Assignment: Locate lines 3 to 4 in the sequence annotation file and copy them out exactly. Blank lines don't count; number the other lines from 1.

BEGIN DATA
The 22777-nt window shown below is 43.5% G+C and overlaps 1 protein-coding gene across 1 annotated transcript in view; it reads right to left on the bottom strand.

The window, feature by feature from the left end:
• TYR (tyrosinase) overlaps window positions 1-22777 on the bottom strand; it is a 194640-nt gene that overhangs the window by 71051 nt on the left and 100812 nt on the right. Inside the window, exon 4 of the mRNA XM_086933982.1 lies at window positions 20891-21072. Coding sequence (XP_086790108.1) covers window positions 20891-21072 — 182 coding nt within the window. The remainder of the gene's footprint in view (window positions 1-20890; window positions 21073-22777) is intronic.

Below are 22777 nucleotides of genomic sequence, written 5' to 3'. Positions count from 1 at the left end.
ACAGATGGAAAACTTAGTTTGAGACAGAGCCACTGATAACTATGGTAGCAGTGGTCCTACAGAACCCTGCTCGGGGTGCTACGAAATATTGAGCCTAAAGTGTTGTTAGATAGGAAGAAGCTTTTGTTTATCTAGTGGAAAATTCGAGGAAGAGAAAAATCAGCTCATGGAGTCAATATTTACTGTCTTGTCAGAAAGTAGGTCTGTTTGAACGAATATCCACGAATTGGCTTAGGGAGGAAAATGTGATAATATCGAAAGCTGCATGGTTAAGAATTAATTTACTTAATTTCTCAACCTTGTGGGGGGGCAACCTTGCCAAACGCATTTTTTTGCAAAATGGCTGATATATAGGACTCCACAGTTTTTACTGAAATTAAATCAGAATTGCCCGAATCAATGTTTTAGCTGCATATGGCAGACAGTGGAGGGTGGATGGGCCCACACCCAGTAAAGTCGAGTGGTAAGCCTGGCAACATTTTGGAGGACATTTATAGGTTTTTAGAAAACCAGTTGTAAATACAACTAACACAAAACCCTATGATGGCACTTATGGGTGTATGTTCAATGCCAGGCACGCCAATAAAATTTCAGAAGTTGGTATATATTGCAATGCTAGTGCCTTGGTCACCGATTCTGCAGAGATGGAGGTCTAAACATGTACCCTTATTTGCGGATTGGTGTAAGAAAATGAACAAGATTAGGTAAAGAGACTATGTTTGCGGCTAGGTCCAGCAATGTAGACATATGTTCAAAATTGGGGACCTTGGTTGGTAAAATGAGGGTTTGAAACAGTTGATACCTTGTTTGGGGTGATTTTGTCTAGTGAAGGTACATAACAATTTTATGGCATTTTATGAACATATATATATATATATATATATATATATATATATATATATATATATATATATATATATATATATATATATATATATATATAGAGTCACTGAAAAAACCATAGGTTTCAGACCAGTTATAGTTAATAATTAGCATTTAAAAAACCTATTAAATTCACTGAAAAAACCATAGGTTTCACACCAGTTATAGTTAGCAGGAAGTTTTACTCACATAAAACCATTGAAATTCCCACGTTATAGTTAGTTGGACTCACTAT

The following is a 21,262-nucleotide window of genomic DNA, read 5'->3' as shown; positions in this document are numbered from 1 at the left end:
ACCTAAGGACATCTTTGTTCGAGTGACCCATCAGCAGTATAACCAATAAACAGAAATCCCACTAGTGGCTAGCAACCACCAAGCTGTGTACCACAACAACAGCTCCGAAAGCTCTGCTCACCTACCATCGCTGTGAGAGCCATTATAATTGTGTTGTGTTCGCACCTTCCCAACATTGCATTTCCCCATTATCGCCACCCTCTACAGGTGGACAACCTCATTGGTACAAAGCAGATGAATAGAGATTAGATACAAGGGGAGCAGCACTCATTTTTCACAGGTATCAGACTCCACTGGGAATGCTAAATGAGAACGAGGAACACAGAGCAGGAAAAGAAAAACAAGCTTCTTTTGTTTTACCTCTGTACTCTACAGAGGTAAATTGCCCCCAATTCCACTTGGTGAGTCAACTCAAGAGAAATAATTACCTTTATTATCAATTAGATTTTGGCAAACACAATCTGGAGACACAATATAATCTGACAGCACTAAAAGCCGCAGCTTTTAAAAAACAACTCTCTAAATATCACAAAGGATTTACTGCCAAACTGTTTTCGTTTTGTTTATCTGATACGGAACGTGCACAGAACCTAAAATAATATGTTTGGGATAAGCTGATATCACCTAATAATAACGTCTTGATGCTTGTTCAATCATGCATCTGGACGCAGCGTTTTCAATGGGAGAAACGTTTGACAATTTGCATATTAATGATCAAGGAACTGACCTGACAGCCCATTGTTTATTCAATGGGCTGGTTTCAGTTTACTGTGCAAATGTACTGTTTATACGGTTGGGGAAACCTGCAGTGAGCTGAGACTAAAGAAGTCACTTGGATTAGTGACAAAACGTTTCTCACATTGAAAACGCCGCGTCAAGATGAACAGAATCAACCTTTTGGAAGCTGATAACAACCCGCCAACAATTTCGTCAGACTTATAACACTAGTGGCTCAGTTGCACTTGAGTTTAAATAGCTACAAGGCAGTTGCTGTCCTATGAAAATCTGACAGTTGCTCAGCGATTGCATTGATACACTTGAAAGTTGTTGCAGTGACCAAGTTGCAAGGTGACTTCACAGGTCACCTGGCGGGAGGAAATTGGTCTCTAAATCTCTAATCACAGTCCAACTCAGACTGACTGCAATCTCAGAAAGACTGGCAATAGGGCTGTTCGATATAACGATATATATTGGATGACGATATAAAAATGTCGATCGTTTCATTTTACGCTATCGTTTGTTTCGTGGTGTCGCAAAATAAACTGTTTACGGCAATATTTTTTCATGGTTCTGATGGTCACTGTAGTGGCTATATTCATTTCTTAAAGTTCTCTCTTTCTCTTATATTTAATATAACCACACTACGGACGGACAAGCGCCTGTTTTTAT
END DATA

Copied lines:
• TYR (tyrosinase) overlaps window positions 1-22777 on the bottom strand; it is a 194640-nt gene that overhangs the window by 71051 nt on the left and 100812 nt on the right. Inside the window, exon 4 of the mRNA XM_086933982.1 lies at window positions 20891-21072. Coding sequence (XP_086790108.1) covers window positions 20891-21072 — 182 coding nt within the window. The remainder of the gene's footprint in view (window positions 1-20890; window positions 21073-22777) is intronic.

Below are 22777 nucleotides of genomic sequence, written 5' to 3'. Positions count from 1 at the left end.